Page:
What options are there for prostate cancer treatment? | TheUnion.com
YOUR AD HERE »

What options are there for prostate cancer treatment?

David Draus, MD
Medical Director, Radiation Oncology, SNMH Community Cancer Center

Men diagnosed with prostate cancer often seek an opinion from a radiation oncologist, like me, about treatment options. Since September is Prostate Cancer Awareness month, I would like to address some commonly asked questions:

Question Does early stage prostate cancer need to be treated?

Answer Almost no other cancer affords an opportunity to defer treatment. However, many prostate cancers progress slowly and are diagnosed later in life, so an older man will likely die from other causes.



Studies are now underway comparing observation versus treatment. This “active surveillance” strategy requires PSA checks every three months and repeat prostate biopsies every one-three years until disease progression is documented at which point treatment is advised.

In theory such close surveillance will detect cancer progression while it is still curable, but the studies must be completed to prove this.




Question If treatment is needed, which one is best?

Answer Surgical removal or radiation of the prostate are the most effective and time tested treatments with the least risk to a man’s potency. Freezing the gland (cryotherapy) does not have comparable long-term follow-up and nearly always causes impotency since the sexual nerves adjacent to the cancerous gland are frozen as well.

Question Is robotic prostatectomy better than standard surgery?

Answer Remotely controlled robotic surgery removes a prostate through tiny incisions and has been reported to have less blood loss and shorter recovery time.

However, improvements in standard surgical techniques have made this difference negligible. What is lost by the more complex and expensive robotic surgery is the surgeon’s ability to feel where the cancer extends, which is often invisible even with the higher magnification afforded by robotic instruments.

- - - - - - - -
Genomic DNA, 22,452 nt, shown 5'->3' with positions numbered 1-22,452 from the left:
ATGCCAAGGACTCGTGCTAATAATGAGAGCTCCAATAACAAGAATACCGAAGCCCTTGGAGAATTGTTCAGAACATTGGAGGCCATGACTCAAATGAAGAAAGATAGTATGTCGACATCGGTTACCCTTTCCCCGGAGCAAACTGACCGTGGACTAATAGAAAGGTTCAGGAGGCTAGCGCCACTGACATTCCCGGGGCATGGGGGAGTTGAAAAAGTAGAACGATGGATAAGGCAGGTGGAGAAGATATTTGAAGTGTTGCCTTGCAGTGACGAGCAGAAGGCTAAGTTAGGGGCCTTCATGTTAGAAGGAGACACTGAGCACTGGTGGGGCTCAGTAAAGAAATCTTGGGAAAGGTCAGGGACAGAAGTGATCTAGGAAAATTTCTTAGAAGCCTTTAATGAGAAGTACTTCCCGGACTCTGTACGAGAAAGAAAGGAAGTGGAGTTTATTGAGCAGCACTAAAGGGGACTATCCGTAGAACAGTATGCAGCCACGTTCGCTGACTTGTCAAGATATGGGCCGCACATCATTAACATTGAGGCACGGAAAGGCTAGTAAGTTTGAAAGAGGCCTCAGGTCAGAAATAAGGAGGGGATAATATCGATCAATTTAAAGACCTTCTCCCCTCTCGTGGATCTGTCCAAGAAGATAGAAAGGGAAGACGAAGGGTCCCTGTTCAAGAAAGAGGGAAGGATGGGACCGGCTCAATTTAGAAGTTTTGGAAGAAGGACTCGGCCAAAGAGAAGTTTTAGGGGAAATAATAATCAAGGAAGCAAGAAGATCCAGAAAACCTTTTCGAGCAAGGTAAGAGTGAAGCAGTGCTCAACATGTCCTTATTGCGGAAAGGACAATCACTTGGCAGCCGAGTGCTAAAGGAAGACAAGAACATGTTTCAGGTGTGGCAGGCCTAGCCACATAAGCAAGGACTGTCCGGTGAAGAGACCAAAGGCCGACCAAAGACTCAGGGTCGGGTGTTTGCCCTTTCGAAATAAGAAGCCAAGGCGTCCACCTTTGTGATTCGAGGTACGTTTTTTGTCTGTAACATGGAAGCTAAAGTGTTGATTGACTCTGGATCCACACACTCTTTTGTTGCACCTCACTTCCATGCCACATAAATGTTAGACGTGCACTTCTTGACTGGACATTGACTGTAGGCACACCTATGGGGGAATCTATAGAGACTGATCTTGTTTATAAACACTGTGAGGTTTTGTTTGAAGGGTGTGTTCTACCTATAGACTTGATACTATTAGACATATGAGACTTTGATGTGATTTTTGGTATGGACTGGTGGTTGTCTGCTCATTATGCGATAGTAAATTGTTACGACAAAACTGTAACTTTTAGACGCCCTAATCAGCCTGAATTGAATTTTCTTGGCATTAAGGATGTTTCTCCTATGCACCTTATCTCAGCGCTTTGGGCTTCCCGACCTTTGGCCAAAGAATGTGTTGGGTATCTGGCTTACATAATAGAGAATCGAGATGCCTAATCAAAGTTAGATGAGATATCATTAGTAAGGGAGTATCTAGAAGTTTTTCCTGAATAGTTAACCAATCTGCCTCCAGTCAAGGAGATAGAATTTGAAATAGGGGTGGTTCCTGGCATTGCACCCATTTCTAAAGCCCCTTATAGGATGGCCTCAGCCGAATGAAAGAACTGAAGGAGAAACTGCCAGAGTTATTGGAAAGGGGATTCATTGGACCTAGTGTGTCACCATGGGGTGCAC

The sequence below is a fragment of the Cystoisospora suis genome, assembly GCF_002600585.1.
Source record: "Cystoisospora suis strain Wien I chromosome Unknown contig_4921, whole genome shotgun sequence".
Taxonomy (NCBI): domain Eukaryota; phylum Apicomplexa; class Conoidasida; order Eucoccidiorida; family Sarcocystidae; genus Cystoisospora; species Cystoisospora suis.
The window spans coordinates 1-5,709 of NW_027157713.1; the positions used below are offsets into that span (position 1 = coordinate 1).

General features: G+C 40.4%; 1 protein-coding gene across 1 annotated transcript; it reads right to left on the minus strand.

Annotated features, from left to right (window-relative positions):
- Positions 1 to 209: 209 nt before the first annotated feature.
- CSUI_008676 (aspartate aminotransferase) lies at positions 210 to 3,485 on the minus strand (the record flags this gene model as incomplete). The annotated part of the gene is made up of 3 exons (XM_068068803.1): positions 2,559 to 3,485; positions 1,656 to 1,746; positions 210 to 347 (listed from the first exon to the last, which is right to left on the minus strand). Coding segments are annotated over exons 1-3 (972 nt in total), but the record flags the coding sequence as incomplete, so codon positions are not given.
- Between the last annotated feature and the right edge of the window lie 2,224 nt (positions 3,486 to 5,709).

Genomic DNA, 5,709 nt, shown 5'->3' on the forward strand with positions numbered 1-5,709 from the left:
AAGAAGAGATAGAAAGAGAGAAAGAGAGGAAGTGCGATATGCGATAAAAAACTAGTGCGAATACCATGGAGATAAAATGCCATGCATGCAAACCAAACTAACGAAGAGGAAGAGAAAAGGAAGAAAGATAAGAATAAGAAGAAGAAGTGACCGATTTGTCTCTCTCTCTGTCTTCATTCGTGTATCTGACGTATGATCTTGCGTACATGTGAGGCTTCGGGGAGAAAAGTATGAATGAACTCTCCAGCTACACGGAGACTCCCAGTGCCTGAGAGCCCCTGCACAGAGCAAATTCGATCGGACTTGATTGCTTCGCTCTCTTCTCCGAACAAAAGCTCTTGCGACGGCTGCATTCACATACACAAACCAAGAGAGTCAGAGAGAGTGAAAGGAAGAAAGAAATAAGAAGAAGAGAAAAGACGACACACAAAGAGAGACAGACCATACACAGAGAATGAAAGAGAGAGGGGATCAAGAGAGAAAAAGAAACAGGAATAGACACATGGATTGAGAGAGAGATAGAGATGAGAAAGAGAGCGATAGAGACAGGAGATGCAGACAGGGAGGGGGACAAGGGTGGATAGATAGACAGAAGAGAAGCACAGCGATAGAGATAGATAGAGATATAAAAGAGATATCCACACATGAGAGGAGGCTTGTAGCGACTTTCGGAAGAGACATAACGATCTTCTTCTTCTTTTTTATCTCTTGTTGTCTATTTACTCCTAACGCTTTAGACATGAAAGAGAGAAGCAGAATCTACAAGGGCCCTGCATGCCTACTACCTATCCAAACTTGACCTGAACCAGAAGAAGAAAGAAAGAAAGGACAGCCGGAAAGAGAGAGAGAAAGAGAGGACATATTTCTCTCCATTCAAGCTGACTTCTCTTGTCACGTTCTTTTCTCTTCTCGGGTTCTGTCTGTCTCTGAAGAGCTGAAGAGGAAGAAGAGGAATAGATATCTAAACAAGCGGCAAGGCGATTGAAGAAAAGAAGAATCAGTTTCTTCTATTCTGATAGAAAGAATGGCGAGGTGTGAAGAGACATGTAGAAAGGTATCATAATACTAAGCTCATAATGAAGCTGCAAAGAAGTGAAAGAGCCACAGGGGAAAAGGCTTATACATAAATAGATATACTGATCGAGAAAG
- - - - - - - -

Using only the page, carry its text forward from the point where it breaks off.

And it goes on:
Dr. Patrick Walsh, who pioneered nerve sparing prostatectomy at Johns Hopkins, cautions against robotic surgery for this reason. He worries that without feeling the prostate, the robotic surgeon cannot fully appreciate disease extension beyond the gland which risks leaving cancer behind. Indeed, a recent review of robotic prostatectomy found twice as many surgical failures compared to the standard operation.

Question Is proton radiation better than what is available at Sierra Nevada Memorial Hospital?

Answer Proton radiation concentrates the dose around the prostate while reducing it around the adjacent bladder and rectum. It is available at only a handful of centers nationally because it is much more expensive to deliver. Newer technology like intensity modulated radiation yherapy is equally effective and is available at our Cancer center at much lower cost.


Support Local Journalism


Support Local Journalism

Readers around Grass Valley and Nevada County make The Union’s work possible. Your financial contribution supports our efforts to deliver quality, locally relevant journalism.

Now more than ever, your support is critical to help us keep our community informed about the evolving coronavirus pandemic and the impact it is having locally. Every contribution, however large or small, will make a difference.

Your donation will help us continue to cover COVID-19 and our other vital local news.

 

Start a dialogue, stay on topic and be civil.
If you don't follow the rules, your comment may be deleted.

User Legend: iconModerator iconTrusted User